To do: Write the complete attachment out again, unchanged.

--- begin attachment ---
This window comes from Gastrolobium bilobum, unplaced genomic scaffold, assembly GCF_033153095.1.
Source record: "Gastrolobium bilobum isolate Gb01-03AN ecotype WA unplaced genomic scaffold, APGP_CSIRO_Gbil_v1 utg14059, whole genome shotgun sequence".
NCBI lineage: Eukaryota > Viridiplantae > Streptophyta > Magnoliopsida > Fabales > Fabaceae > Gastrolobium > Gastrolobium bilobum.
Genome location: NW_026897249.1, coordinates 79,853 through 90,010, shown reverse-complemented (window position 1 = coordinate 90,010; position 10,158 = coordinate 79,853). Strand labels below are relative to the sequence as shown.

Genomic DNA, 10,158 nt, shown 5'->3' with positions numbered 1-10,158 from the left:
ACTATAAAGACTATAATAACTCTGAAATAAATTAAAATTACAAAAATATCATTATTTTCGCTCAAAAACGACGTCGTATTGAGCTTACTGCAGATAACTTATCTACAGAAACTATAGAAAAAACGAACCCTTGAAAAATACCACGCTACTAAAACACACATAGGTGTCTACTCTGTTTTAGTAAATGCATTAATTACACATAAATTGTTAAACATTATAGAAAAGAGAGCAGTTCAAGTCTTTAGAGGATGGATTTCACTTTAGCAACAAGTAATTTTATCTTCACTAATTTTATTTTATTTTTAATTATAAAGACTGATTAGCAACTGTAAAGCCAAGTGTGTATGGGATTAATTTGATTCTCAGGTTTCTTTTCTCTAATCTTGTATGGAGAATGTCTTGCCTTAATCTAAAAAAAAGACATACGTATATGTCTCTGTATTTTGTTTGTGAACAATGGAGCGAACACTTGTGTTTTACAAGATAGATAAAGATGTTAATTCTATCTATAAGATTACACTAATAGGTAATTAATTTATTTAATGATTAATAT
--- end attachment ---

This window comes from Gastrolobium bilobum, unplaced genomic scaffold, assembly GCF_033153095.1.
Source record: "Gastrolobium bilobum isolate Gb01-03AN ecotype WA unplaced genomic scaffold, APGP_CSIRO_Gbil_v1 utg14059, whole genome shotgun sequence".
NCBI lineage: Eukaryota > Viridiplantae > Streptophyta > Magnoliopsida > Fabales > Fabaceae > Gastrolobium > Gastrolobium bilobum.
Genome location: NW_026897249.1, coordinates 79,853 through 90,010, shown reverse-complemented (window position 1 = coordinate 90,010; position 10,158 = coordinate 79,853). Strand labels below are relative to the sequence as shown.

Genomic DNA, 10,158 nt, shown 5'->3' with positions numbered 1-10,158 from the left:
ACTATAAAGACTATAATAACTCTGAAATAAATTAAAATTACAAAAATATCATTATTTTCGCTCAAAAACGACGTCGTATTGAGCTTACTGCAGATAACTTATCTACAGAAACTATAGAAAAAACGAACCCTTGAAAAATACCACGCTACTAAAACACACATAGGTGTCTACTCTGTTTTAGTAAATGCATTAATTACACATAAATTGTTAAACATTATAGAAAAGAGAGCAGTTCAAGTCTTTAGAGGATGGATTTCACTTTAGCAACAAGTAATTTTATCTTCACTAATTTTATTTTATTTTTAATTATAAAGACTGATTAGCAACTGTAAAGCCAAGTGTGTATGGGATTAATTTGATTCTCAGGTTTCTTTTCTCTAATCTTGTATGGAGAATGTCTTGCCTTAATCTAAAAAAAAGACATACGTATATGTCTCTGTATTTTGTTTGTGAACAATGGAGCGAACACTTGTGTTTTACAAGATAGATAAAGATGTTAATTCTATCTATAAGATTACACTAATAGGTAATTAATTTATTTAATGATTAATAT